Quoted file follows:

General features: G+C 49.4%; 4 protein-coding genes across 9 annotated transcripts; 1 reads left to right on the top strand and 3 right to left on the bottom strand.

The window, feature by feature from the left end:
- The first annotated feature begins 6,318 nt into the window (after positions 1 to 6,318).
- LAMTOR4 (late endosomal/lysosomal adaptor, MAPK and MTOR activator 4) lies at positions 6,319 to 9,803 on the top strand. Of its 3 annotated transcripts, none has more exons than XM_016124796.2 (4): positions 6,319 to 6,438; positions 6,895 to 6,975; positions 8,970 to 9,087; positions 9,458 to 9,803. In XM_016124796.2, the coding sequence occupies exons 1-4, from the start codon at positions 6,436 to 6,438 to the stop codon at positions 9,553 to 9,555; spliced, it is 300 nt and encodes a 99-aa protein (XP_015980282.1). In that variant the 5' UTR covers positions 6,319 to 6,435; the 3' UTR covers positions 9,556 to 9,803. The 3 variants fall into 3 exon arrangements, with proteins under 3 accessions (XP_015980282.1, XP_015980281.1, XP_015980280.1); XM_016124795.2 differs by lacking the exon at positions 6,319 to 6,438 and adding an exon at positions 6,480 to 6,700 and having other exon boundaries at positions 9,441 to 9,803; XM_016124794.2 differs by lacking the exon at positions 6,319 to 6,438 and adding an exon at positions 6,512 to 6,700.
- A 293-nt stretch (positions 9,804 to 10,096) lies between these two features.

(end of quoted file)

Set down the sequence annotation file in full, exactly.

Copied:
General features: G+C 49.4%; 4 protein-coding genes across 9 annotated transcripts; 1 reads left to right on the top strand and 3 right to left on the bottom strand.

The window, feature by feature from the left end:
- The first annotated feature begins 6,318 nt into the window (after positions 1 to 6,318).
- LAMTOR4 (late endosomal/lysosomal adaptor, MAPK and MTOR activator 4) lies at positions 6,319 to 9,803 on the top strand. Of its 3 annotated transcripts, none has more exons than XM_016124796.2 (4): positions 6,319 to 6,438; positions 6,895 to 6,975; positions 8,970 to 9,087; positions 9,458 to 9,803. In XM_016124796.2, the coding sequence occupies exons 1-4, from the start codon at positions 6,436 to 6,438 to the stop codon at positions 9,553 to 9,555; spliced, it is 300 nt and encodes a 99-aa protein (XP_015980282.1). In that variant the 5' UTR covers positions 6,319 to 6,435; the 3' UTR covers positions 9,556 to 9,803. The 3 variants fall into 3 exon arrangements, with proteins under 3 accessions (XP_015980282.1, XP_015980281.1, XP_015980280.1); XM_016124795.2 differs by lacking the exon at positions 6,319 to 6,438 and adding an exon at positions 6,480 to 6,700 and having other exon boundaries at positions 9,441 to 9,803; XM_016124794.2 differs by lacking the exon at positions 6,319 to 6,438 and adding an exon at positions 6,512 to 6,700.
- A 293-nt stretch (positions 9,804 to 10,096) lies between these two features.